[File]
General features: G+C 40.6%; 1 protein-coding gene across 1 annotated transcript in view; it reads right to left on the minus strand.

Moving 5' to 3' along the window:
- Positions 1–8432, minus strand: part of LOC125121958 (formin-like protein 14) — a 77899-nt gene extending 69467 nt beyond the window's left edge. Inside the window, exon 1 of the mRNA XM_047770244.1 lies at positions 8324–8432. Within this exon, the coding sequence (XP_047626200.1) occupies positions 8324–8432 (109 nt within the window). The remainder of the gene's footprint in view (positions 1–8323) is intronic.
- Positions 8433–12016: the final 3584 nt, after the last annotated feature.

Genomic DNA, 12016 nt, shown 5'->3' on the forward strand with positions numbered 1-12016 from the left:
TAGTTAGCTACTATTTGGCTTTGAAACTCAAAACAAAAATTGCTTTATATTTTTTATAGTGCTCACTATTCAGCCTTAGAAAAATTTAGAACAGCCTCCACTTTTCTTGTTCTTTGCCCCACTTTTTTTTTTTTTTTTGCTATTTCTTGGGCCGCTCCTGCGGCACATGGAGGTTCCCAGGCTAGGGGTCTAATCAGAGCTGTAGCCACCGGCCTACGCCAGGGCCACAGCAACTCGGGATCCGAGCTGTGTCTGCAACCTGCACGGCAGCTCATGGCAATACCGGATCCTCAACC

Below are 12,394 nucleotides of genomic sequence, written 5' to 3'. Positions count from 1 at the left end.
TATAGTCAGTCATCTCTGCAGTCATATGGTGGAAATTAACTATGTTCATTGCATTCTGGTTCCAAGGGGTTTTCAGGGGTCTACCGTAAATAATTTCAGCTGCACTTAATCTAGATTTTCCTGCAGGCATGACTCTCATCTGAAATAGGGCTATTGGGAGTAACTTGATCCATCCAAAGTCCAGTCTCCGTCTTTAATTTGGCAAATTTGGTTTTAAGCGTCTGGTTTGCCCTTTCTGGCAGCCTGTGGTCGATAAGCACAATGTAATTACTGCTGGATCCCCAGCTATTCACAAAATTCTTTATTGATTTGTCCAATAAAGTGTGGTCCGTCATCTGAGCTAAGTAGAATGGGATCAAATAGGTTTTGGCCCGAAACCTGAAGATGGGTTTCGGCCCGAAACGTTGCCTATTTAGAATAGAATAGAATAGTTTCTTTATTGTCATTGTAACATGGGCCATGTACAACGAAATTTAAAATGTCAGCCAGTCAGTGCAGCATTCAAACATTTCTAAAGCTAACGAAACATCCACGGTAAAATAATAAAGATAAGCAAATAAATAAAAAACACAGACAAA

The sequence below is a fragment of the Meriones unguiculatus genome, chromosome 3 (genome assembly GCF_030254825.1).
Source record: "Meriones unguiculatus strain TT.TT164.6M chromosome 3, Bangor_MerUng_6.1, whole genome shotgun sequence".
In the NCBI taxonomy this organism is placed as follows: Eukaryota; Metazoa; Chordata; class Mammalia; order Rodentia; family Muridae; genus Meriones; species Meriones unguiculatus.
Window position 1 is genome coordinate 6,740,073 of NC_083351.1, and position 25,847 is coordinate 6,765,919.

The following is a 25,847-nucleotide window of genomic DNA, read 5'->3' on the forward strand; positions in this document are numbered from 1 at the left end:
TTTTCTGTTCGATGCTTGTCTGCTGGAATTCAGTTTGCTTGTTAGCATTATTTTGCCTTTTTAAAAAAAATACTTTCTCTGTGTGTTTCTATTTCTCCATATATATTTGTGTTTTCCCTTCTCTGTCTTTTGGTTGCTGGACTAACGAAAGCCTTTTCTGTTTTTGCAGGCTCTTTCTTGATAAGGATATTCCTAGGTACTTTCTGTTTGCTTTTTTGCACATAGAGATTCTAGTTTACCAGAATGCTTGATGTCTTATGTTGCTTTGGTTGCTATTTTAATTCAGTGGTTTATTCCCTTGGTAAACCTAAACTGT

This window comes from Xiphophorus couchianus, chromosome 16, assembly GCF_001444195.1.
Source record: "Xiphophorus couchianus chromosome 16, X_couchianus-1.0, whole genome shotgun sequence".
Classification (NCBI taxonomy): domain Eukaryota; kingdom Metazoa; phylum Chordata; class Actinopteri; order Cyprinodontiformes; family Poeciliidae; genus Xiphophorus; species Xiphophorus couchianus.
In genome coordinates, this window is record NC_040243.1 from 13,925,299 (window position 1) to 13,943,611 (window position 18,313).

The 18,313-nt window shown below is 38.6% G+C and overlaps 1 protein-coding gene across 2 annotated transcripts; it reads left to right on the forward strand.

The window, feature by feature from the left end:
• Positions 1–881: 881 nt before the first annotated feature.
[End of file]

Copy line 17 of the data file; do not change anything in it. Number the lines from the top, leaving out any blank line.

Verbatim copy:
Classification (NCBI taxonomy): domain Eukaryota; kingdom Metazoa; phylum Chordata; class Actinopteri; order Cyprinodontiformes; family Poeciliidae; genus Xiphophorus; species Xiphophorus couchianus.